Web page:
“A bay constable said some photos of people from the public are showing more congestion on the roadways and in parking lots than on the beaches,” he said. “Sometimes there’s a misinterpretation.”

Some images of six people two feet apart sitting on the sand are of those cohabitating, which isn’t a violation.

The increase in the number of residents has potentially increased the spread of COVID-19, but Schneiderman said there aren’t numbers to back that up.

“It’s hard to say the influx of New York City, metropolitan-area residents have led to a dramatic increase,” he said. “It’s just hitting more densely-populated areas harder.”

As of April 21 there were 447 confirmed cases in Southampton, or 7.73 cases per 1000 people. The highest East End hamlet total is found in Hampton Bays, where there’s 100 confirmed cases, or 7 per 1000. There are 73 confirmed cases, or 15.25 per 1000 in Flanders, and 36, or 12.42 per 1000, in Westhampton. There’s 29 confirmed cases in North Sea, 28 in Springs, and 26 in East Quogue.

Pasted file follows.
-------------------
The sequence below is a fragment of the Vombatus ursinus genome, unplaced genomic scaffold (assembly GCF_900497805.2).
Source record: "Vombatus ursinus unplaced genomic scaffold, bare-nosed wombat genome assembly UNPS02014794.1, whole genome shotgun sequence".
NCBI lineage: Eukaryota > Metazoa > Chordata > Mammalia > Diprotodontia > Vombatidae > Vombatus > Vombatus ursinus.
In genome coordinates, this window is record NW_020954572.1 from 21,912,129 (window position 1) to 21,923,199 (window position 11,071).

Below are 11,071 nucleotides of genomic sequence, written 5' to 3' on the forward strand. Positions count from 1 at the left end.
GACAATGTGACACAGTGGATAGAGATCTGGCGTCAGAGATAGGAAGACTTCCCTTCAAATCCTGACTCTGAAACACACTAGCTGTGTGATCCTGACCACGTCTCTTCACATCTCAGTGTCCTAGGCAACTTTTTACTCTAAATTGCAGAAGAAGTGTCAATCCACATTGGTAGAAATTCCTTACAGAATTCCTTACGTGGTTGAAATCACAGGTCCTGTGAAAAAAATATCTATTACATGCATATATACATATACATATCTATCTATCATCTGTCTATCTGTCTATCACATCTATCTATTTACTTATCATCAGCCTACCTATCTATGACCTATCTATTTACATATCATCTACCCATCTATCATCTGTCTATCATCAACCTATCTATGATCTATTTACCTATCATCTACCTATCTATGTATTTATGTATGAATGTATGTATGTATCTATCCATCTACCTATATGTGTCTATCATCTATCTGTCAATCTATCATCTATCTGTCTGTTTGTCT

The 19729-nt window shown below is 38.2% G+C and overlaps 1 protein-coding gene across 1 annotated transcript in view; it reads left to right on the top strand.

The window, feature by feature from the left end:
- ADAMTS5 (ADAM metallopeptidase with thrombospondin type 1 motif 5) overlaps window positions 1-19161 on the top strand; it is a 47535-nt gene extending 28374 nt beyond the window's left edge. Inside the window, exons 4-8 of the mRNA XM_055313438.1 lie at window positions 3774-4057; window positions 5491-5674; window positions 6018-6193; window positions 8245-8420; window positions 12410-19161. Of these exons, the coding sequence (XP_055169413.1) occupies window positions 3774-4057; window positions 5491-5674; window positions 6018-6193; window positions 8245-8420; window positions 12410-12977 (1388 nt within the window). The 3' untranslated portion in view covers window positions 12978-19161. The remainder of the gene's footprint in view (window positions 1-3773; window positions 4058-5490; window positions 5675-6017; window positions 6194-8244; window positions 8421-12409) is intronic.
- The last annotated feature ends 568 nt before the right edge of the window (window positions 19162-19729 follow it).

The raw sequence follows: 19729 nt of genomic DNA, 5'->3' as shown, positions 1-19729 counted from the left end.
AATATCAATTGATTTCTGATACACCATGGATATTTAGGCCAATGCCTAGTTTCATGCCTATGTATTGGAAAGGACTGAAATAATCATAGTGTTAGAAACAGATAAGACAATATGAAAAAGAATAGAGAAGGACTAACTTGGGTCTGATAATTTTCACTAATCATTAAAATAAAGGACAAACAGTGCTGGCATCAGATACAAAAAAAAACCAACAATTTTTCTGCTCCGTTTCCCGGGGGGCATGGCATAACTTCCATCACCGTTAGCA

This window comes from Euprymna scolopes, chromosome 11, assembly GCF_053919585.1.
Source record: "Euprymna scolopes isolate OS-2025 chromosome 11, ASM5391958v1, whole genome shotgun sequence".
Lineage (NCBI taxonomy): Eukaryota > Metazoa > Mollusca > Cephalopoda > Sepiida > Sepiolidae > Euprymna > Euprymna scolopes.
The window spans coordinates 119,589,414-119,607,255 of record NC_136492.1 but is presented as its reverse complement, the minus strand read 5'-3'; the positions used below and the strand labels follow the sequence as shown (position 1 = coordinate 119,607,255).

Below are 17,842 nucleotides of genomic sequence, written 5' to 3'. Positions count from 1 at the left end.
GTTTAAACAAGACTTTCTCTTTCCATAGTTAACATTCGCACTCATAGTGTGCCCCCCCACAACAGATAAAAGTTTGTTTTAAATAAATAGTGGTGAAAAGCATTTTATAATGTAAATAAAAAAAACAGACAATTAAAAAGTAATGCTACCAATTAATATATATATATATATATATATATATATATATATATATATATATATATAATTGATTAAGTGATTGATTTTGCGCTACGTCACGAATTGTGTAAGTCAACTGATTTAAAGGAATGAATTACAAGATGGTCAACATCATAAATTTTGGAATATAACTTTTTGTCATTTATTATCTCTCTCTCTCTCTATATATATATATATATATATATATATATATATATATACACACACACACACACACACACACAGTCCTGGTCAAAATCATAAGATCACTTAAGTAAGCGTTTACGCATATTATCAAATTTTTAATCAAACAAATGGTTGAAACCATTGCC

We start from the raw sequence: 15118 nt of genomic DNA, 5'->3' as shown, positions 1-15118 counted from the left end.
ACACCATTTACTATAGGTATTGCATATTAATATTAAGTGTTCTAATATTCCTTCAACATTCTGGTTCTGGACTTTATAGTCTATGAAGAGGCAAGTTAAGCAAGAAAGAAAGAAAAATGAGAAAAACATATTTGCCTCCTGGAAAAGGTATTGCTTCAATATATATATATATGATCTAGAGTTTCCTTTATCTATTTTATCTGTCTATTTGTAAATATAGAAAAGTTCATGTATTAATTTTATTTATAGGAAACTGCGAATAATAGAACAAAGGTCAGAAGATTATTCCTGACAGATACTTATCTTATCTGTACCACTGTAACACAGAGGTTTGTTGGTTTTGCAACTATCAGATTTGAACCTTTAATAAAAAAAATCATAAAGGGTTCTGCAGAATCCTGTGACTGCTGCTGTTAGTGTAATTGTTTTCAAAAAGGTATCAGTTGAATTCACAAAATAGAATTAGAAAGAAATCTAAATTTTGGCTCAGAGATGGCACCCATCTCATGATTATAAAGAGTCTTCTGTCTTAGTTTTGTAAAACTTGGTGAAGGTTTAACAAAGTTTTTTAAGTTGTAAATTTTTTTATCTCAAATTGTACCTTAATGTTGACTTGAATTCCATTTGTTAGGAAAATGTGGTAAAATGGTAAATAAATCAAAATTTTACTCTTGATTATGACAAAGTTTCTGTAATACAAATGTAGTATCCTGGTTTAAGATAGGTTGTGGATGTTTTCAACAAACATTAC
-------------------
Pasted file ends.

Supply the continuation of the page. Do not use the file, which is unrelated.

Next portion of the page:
“In those areas in particular we need to be diligent,” Skrynecki said. “There have been cases where some have come and spread the virus since they’ve been here, but we’re settling down now. As those people are quarantined, we should be past the point of worry, but what I have concern over are reports of improvement. If you look at the migration from west to east and from upstate in Rochester down to where we are, it’s logical that we’ll be delayed coming out of this. I hope our residents aren’t looking at the news thinking the coast is clear and we can drop our guard. The next few weeks will be very important to us.”

To control the rise, the town has been cracking down on short-term rentals. A person’s minimum stay must be two weeks. Murphy’s department is monitoring sites and listings and sending warnings to rental owners telling them to amend listings or take them down altogether. He said many property owners have amended theirs already.

Staying Vigilant

Murphy said the focus needs to be on not becoming complacent with where the state stands, echoing Skrynecki’s sentiment.

“Don’t watch the news and see the plateauing or falling off of cases in different places and react inappropriately to that, thinking things can go back to normal,” he said. “The hospital system is plateauing, but number of cases remains consistent.”

“Even once we hit a plateau or apex, it’s not going to fall off immediately,” Murphy continued. “We can’t just go back to normal right away, as much as we’d all like to. That’s not the prudent thing or the smart thing to do. We have to continue to act in a precautionary way to let the virus dissipate the way we want it to. We’ll probably see another spike and increase if we don’t. These restrictions are there for a reason.”